Ministry of Manpower extends heightened safety period for further three months
In order to address the rise in workplace fatalities in Singapore, the Ministry of Manpower (MOM) initially introduced a heightened safety period commencing on 1 September 2022 for a period of six months. The heightened safety period represented a period of time in which the MOM would work together with and support companies in taking greater ownership of workplace safety and health.
The MOM also implemented measures to assist with this, such as barring companies with unsafe workplace conditions following serious workplace accidents from employing new foreign employees and requiring companies to conduct a mandatory “Safety Time-Out” to review their safety procedures.
Since the start of 2023, there have been four workplace fatalities, and the MOM has now taken the step of extending the heightened safety period for a further three months starting from 1 March 2023. There are other additional measures that have been put in place during the extended heightened safety period, including an increase in the maximum fines from S$20,000 to S$50,000 for breaches of the Workplace Safety and Health Act 2006 (WSH Act) and its subsidiary legislation, which could result in death or serious bodily injury.
In addition, for companies that have been found to have serious workplace safety and health lapses following serious or fatal workplace accidents, the Chief Executive Officers and board of directors of such companies will be required to attend a mandatory half-day in-person workplace safety and health training course.
In light of this growing focus on addressing the rise in workplace injuries and fatalities, we discuss, in this article, certain key roles and capacities identified in the WSH Act and the various duties and responsibilities with respect to workplace safety and health that are imposed on persons (which may be entities or individuals) in such roles and capacities.
Key roles under the WSH Act
The WSH Act identifies a number of capacities or roles in which duties or liabilities may be imposed on persons in such capacities or roles. These include the capacities as an employer, a contractor, a subcontractor, a principal, a self-employed person, and an occupier of a workplace. For the purposes of this article, we will be looking specifically at persons in the capacity as: an employer; a principal; and an occupier.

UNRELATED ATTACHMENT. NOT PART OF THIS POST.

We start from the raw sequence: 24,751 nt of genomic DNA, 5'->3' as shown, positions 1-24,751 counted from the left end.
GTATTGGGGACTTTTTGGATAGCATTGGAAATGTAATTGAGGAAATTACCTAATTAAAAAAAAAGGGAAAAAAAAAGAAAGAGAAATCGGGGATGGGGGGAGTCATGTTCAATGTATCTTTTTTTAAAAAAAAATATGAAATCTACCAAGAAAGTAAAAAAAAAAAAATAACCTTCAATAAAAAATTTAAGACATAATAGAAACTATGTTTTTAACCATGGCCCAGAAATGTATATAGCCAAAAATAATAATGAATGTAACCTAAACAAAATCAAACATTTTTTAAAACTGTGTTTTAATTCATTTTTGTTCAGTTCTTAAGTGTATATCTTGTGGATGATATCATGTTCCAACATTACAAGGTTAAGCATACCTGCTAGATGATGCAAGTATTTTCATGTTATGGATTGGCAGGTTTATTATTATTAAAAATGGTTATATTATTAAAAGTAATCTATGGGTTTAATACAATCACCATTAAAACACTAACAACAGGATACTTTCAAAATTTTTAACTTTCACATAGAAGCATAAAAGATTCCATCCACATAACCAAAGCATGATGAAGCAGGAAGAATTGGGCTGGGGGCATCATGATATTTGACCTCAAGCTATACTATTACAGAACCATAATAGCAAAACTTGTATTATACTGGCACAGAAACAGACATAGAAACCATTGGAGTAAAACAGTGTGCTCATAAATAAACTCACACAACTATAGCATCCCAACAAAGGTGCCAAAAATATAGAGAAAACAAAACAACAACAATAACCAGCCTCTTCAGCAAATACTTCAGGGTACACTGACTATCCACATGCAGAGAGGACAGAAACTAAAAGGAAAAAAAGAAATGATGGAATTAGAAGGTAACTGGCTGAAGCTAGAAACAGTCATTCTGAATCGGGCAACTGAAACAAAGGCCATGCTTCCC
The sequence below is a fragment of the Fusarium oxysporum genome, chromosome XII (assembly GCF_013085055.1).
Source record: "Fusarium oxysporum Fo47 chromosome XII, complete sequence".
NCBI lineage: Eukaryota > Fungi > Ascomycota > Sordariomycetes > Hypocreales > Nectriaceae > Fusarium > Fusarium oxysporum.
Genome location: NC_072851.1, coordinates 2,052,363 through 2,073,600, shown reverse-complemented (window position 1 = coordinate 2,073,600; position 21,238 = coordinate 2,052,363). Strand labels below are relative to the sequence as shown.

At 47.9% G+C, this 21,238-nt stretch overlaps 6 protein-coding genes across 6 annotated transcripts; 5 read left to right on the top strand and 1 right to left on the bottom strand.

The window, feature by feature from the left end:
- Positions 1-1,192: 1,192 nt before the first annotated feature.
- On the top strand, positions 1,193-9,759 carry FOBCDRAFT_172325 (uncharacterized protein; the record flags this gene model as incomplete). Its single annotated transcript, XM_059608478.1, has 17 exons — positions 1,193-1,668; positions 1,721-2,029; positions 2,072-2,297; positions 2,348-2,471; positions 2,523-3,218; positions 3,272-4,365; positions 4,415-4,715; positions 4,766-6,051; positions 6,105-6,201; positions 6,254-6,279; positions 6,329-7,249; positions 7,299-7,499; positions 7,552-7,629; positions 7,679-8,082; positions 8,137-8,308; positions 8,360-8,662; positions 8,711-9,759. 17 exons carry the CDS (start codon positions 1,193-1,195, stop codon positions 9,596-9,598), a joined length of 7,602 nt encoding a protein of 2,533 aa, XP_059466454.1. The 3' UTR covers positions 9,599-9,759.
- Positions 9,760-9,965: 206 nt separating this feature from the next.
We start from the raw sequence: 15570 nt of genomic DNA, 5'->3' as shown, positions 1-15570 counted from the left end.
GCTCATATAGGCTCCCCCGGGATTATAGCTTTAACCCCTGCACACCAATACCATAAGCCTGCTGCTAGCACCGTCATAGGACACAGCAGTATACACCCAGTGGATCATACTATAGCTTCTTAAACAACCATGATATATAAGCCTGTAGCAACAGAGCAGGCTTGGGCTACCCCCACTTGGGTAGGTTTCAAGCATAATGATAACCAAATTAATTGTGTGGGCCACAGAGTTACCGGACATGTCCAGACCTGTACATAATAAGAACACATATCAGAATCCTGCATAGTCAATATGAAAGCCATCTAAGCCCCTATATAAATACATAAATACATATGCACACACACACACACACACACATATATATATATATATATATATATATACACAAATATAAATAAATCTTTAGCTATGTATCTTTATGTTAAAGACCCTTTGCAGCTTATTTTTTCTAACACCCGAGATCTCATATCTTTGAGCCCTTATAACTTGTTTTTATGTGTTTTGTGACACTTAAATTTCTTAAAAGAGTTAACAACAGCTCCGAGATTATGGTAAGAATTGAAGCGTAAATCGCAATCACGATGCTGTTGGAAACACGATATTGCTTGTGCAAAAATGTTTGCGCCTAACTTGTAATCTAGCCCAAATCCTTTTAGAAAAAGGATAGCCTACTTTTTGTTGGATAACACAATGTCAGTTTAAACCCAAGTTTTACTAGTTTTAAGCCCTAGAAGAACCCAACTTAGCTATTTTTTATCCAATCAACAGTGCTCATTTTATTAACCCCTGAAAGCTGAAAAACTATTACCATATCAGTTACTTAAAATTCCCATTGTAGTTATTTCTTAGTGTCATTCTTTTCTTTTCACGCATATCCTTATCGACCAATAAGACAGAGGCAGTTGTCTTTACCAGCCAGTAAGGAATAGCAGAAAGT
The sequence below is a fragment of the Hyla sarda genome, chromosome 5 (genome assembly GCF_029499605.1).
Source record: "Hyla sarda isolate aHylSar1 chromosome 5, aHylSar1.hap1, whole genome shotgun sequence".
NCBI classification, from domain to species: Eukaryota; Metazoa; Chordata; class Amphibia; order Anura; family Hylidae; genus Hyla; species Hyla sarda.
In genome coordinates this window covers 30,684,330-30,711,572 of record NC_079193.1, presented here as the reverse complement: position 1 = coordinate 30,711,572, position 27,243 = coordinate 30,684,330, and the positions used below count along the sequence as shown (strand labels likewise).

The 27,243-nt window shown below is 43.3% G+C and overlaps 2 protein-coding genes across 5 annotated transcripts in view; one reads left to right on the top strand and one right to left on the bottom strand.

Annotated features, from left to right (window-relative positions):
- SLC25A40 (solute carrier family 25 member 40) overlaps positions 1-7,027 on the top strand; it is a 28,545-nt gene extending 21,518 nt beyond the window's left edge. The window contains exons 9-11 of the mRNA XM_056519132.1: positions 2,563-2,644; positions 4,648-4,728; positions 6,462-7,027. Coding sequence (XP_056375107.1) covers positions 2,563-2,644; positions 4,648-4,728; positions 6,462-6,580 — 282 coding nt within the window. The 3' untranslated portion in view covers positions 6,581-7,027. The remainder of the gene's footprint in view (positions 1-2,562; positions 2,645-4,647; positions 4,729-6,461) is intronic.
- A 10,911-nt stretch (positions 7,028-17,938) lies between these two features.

It should be noted that a person may, at any time, be two or more of the listed capacities, and that the WSH Act may, at any one time, impose the same duty or liability on two or more persons, whether in the same capacity or in different capacities.
Capacity as employer: The WSH Act defines an “employer” as a person who, in the course of that person’s trade, business, profession or undertaking, employs any person to do any work under a contract of service. In addition to the usual employment relationships that would be covered by this definition, the WSH Act also provides that, where a person carries on any work in a factory, then the occupier of the factory is deemed to be the employer of that person, unless the occupier of the factory can prove otherwise. In such a situation, where the occupier of the factory is unable to prove that the occupier is not the employer, then the provisions of the WSH Act would apply as if the occupier of the factory were the employer.
It is the duty of every employer to take, so far as is reasonably practicable, such measures as are necessary to ensure the safety and health of the employer’s employees at work. With respect to this duty, the WSH Act states that the measures necessary to ensure the safety and health of persons at work include, inter alia:
- providing and maintaining for those persons a work environment which is safe, without risk to health, and adequate as regards to facilities and arrangements for their welfare at work
- ensuring that adequate safety measures are taken in respect of any machinery, equipment, plant, article or process used by those persons